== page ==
How do we come to develop our moral judgments, and to what extent do we actually adhere to them?

Would you kill one person to save five others? This moral dilemma was investigated by a group of researchers from Michigan State University in an innovative study published in the experimental psychology journal Emotion. Participants wore a head mounted device which presented a 3-D simulation of the following scenario: a runaway boxcar is on course to crush five people who cannot escape its trajectory. Sensors were also attached to the participant’s fingertips in order to observe emotional arousal. Participants were given the power to re-route the boxcar onto a different track, directing it towards another, singular individual by flicking a switch. This ‘trolley problem’ has been contemplated by philosophers for decades, but this study indicates the first time that the dilemma has been considered as a behavioural experiment in a virtual environment where the consequences of the actions are vividly apparent.

The results of the study are overwhelming: 133 of the 147 participants (approximately 90%) chose to re-route the boxcar, eleven did not flick the switch, and three flicked the switch before returning it to the original position. These results indicate that people are willing to reject the moral rule ‘Thou shalt not kill’ if it minimizes harm. Effectively, morality can be overcome in order to ensure what is often called the ‘greater good’. Carlos David Navarrete, evolutionary psychologist and the lead researcher of the project said that these findings were consistent with past research which was not virtual based.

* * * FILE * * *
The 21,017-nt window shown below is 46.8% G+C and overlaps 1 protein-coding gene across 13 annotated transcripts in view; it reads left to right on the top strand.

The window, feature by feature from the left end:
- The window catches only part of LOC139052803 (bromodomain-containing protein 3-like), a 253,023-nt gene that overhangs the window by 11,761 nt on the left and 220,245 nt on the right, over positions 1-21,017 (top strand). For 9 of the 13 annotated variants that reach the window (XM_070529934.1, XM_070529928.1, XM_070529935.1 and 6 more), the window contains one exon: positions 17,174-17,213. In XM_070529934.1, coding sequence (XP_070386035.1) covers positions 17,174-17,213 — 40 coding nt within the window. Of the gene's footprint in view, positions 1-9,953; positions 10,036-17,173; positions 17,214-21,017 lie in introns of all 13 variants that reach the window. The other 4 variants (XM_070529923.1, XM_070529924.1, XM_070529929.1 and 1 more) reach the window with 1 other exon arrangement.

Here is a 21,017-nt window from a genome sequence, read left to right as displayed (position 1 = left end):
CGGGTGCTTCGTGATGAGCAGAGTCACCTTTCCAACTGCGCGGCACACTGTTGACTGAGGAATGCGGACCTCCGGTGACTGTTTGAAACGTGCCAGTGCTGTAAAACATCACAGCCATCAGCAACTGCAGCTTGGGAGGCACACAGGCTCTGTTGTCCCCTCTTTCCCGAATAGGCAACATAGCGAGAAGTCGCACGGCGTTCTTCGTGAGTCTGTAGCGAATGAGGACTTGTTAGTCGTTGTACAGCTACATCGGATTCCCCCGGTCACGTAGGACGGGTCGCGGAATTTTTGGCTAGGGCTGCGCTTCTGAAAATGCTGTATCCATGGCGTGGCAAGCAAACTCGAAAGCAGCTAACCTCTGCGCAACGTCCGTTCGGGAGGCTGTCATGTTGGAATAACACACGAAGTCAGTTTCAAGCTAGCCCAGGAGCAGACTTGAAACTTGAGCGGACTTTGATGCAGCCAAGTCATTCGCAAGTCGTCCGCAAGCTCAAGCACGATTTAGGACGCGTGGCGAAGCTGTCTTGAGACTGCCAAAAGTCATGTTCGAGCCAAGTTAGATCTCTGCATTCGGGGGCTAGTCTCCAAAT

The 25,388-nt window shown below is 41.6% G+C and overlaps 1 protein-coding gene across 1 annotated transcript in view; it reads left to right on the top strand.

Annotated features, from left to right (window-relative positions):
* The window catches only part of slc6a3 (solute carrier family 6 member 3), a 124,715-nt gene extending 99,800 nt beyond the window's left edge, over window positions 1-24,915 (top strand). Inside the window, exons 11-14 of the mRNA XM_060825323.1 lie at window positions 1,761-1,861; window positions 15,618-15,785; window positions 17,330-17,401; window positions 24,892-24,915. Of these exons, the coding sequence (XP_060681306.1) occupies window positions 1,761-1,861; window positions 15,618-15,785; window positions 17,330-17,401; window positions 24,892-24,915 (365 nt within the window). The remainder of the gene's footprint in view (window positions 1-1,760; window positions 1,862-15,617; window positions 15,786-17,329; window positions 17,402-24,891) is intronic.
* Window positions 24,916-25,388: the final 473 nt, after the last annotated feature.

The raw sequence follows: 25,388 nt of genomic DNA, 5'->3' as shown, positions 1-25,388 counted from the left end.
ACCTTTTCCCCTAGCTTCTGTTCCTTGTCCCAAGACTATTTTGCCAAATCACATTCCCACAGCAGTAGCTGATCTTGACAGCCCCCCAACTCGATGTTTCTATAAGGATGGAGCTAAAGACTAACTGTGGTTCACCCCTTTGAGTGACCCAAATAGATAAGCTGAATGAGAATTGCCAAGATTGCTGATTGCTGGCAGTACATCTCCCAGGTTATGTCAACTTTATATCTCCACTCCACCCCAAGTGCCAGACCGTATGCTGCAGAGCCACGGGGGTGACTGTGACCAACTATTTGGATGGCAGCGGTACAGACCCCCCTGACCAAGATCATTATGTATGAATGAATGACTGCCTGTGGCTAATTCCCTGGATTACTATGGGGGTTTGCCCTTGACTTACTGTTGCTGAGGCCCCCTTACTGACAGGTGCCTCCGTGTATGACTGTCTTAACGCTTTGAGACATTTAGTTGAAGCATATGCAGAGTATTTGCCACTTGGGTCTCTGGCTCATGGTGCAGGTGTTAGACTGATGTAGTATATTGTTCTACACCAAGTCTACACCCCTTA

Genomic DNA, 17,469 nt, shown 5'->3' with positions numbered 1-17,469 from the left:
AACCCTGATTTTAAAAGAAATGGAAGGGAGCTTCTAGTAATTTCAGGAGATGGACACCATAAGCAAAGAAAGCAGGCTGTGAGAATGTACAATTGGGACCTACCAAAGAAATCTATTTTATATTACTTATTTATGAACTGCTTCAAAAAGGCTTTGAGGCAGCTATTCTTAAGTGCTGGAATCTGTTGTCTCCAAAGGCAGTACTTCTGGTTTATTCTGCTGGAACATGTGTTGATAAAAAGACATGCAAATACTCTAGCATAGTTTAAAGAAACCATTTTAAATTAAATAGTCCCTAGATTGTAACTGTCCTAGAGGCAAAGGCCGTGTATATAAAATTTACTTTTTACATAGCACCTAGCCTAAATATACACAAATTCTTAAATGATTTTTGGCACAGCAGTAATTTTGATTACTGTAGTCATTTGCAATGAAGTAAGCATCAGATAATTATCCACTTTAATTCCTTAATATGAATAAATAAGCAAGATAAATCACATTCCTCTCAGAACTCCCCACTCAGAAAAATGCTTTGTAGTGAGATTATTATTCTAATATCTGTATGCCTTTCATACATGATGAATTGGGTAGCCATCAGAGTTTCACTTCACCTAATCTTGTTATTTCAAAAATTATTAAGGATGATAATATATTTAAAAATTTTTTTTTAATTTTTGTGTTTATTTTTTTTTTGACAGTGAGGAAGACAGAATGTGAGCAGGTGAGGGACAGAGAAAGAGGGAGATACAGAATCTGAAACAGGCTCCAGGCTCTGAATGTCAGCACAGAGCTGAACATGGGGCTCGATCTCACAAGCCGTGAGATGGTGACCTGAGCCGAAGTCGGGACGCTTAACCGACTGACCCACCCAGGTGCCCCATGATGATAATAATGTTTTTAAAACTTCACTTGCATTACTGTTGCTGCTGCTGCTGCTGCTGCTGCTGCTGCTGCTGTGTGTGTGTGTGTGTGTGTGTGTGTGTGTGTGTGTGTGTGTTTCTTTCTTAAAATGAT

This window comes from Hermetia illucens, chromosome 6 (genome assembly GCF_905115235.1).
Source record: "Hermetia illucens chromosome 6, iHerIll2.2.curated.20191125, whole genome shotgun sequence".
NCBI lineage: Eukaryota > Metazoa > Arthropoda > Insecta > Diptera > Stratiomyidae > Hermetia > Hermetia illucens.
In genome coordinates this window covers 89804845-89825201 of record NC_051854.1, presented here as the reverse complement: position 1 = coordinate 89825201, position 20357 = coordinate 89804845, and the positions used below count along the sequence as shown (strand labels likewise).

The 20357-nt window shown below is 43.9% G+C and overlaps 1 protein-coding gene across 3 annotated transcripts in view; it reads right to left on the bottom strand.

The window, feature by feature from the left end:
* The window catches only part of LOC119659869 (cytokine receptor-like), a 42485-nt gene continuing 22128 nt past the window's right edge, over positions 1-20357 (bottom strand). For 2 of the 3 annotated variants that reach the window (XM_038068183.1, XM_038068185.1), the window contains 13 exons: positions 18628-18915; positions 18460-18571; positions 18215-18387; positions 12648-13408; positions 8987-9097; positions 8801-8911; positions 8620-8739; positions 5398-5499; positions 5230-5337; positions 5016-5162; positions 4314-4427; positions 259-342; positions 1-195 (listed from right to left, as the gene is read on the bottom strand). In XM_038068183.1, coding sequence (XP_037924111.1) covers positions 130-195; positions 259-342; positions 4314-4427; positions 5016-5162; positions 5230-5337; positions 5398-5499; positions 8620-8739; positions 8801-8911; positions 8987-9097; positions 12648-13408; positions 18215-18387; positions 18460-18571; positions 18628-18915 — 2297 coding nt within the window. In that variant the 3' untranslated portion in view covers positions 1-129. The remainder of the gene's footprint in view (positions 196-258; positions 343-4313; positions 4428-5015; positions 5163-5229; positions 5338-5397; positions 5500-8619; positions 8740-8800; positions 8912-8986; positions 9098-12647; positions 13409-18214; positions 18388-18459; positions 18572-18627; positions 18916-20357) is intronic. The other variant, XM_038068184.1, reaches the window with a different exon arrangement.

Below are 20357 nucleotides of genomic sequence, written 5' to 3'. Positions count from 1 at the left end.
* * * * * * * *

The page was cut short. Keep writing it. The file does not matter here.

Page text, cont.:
Research in June 2008 involving neuro-imaging discovered that people have the ability to suppress their emotional reactions, thus allowing them to make decisions based on careful reasoning and consideration of consequences Adam Moore of Princeton University and his colleagues Brian Clark and Michael Kane of the University of North Carolina at Greensboro measured the participants’ ‘working memory capacity’; in other words, their ability to mentally cope with multiple pieces of information. These individuals then underwent the similar ‘trolley problem’ test.

The results demonstrated that people who could best juggle information were more able to control their emotions, and thus engage in ‘deliberative processing’. The authors stated: “In these emotion laden scenarios, people with high working memory capacity were not only more consistent in their judgments but their answers indicated that they were considering the consequences of their choices in a way that the other participants were not. This suggests that emotional reactions to moral issues can drive our judgments and motivate action but can also blind us to the consequences of our decisions in some cases.”

Navarrete’s study reiterates this insight into the few people who do not or cannot suppress their emotional reactions to the moral dilemma. Sensors attached to their fingertips indicated that the participants who did not pull the switch were more emotionally aroused during the experiment; Navarrete postulates that this may be because people freeze up during high-anxiety experiences, “I think humans have an aversion to harming others that needs to be overridden by something. By rational thinking we can sometimes override it – by thinking about the people we will save, for example. But for some people, that increase in anxiety may be so overpowering that they don’t make the utilitarian choice, the choice for the greater good.”


Hilary Boden


Image credit- throgers